Beantown Insulation

Conventional fiberglass building insulation works by its ability to trap air. To reduce conductive and convective forces, insulation must create dead air space. Fiberglass relies on the air trapped between the glass fibers to give its R-value or thermal resistance.  In essence, the thicker the insulation, the more trapped air you have and the greater the insulation value. 


Dead air space is the key term here, especially with traditional fiberglass batts. Now here’s the kicker. Are you sitting down now?  Seriously?  Studies have shown that with a 9-mph wind, this light breeze, which in New England we always seem to have, can reduce the R-value of your traditional fiberglass insulation by roughly 63%!  Now if that didn’t sink in the first time go ahead and read it again.  Still it gets worse.  If your insulation is also wet, maybe because the exterior of you home was not properly protected with a house wrap or a leaky roof has allowed water in, then your R-value basically drops to zero.  Remember fiberglass depends on trapped air for it to have any R-value at all.


So what is Cellulose insulation?

Cellulose insulation is made from recycled paper and contains nontoxic Borate, an acid produced in nature.  The addition of Borate acts as a flame-retardant and additionally makes cellulose pest and mold resistant. It is by far the least polluting and most energy efficient of all applied insulation materials.


How does Cellulose work?

Cellulose insulation is applied by being blown into exterior or interior wall cavities and into attics and crawl spaces.  Now, if your exterior wall already has fiberglass insulation in it, then you can’t blow in cellulose insulation over it.  This is why Beantown Home Improvements offers a premium insulated vinyl siding product to add additional insulation to your walls.


Now if your exterior walls are not insulated, then pressure packing or blowing in cellulose insulation through small holes in the exterior wall is a great first step.  When applied properly your cavity walls are packed with cellulose leaving no air pockets, therefore drastically reducing air flow and achieving a greater R-value.

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BEANTOWN Home Improvements has worked with homeowners over the years to not only insulate their walls & attics, but also their wallets. 


From our experience one of the best times to insulate your walls is during the process of re-siding your home, and BEANTOWN does it all.  Since all of the old siding will be removed (we never go over old siding) and the wall sheathing expsosed, it's quite cost effective to have cellulose insulation blown into your walls and then covered with yet another layer of protection, our Premium Insulated Siding products.  You would be surprised how much more energy efficienct your walls will be when we're done with them!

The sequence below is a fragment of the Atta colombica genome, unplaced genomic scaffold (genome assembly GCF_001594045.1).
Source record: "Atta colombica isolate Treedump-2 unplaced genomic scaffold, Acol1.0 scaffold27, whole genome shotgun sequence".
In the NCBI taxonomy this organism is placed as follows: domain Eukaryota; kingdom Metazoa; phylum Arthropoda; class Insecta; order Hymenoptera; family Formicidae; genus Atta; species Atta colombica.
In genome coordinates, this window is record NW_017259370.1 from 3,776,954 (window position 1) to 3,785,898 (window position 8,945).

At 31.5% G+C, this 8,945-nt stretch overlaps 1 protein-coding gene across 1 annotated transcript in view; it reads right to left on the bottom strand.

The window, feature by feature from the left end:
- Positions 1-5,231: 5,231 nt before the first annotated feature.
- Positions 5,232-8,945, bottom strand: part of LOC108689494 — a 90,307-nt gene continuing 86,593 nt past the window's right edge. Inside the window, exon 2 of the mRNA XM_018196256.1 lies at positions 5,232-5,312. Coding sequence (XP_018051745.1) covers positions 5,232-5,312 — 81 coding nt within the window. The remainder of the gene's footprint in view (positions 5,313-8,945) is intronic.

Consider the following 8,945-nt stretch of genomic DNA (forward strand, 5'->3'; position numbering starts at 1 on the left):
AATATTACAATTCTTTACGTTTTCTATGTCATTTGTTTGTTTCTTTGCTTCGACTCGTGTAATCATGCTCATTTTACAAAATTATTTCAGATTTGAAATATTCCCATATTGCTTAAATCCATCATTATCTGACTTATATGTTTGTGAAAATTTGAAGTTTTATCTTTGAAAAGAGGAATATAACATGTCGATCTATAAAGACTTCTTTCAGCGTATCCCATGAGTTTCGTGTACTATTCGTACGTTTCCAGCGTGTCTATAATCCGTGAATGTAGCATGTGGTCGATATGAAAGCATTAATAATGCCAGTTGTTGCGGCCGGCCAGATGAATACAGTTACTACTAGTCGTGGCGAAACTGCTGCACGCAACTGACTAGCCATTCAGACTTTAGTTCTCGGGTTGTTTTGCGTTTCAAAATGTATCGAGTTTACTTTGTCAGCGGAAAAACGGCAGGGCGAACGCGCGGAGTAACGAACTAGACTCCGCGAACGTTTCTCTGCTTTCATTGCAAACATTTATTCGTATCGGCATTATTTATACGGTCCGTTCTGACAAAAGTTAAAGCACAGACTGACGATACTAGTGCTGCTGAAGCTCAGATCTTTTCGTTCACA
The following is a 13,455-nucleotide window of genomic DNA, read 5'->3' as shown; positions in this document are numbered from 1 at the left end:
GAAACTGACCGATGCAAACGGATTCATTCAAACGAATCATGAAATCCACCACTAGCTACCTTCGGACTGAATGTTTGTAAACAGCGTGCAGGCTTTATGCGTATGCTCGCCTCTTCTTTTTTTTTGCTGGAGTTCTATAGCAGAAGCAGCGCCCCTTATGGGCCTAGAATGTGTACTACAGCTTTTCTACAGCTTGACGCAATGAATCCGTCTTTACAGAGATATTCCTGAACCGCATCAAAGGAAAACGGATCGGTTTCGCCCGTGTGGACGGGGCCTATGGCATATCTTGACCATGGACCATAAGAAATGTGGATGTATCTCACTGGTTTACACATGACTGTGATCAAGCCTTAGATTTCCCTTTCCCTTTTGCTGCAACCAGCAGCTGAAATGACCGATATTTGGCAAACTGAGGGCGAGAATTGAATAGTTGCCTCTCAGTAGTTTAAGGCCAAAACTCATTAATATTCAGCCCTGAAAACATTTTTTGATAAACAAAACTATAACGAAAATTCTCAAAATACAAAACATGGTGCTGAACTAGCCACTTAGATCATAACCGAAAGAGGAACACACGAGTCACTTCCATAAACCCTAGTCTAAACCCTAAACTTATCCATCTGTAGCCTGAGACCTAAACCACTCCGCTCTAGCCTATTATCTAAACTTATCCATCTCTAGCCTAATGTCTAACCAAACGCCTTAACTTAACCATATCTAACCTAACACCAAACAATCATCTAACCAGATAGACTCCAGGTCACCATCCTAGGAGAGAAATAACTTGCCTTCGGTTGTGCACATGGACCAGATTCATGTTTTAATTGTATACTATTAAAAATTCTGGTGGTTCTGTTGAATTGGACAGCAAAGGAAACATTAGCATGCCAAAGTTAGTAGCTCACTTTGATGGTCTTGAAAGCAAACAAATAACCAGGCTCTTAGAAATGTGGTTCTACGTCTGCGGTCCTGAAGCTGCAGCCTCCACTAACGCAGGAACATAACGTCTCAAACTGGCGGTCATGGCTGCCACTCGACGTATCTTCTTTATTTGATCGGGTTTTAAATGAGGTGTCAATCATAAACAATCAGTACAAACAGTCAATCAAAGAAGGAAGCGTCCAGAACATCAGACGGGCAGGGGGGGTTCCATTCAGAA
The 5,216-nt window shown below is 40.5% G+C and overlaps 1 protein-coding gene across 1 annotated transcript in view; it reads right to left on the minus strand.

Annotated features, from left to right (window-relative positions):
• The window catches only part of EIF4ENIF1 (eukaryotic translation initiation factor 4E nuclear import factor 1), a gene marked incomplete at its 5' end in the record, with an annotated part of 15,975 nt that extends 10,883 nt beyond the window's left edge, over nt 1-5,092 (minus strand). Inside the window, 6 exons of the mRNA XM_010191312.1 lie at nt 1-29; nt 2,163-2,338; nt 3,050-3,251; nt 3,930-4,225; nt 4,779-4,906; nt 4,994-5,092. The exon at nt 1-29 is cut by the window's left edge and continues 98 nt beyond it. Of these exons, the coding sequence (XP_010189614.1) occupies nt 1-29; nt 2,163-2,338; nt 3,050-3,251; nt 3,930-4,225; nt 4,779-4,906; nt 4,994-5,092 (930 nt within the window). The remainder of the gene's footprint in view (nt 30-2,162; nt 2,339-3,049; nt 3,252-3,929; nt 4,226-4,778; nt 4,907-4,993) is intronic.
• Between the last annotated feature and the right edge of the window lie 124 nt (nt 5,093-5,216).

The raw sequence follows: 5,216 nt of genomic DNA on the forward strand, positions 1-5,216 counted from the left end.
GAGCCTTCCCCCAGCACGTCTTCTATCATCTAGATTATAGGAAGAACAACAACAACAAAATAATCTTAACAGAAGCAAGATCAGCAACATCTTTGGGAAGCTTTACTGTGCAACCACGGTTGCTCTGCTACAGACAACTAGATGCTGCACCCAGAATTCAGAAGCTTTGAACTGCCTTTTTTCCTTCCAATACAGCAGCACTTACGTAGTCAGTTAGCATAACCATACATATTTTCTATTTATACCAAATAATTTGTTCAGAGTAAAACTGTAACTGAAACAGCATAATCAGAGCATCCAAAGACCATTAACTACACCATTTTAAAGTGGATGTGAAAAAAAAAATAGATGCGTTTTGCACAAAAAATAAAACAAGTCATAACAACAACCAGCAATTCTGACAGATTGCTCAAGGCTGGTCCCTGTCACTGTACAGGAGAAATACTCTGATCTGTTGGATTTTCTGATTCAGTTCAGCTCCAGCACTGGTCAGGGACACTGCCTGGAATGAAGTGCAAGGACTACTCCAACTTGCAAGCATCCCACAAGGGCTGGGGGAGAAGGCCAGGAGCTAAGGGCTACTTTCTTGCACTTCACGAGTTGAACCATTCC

Here is Some additional Food for Thought - THINK GREEN


  • Cellulose insulation manufactured from recycled paper is the least polluting and most energy efficient.

  • Cellulose has the highest post-consumer recycled content. The fiberglass industry averages 35% recycled glass, while the cellulose industry averages a minimum of 75% recycled content.

  • It takes more than 10 times more energy to produce fiberglass insulation as cellulose insulation.

  • Due to air circulation and natural convection, the R-value of blown in fiberglass insulation decreases by as much as 50% as the temperature drops from 45º degrees Fahrenheit to 18º degrees Fahrenheit.

  • In contrast to fiberglass, cellulose has a better resistance to air flow and prevents the upward movement of air caused by temperature differences {the R-value of Cellulose actually improves during cold weather}. Heat flow problems associated with fiberglass make cellulose an attractive alternative.

  • Substantial and well-documented public health threats are associated with fiberglass. Fiberglass insulation is required to carry a cancer warning label in compliance with OSHA's Hazard Communication Standard.

  • No adverse health effects from cellulose insulation have been identified.

--This is a summary of an extensive Natural Resources Defense Council (NRDC) report--

Heat loss in a home
Heat loss in a home

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Cellulose vs. Fiberglass
Cellulose vs. Fiberglass

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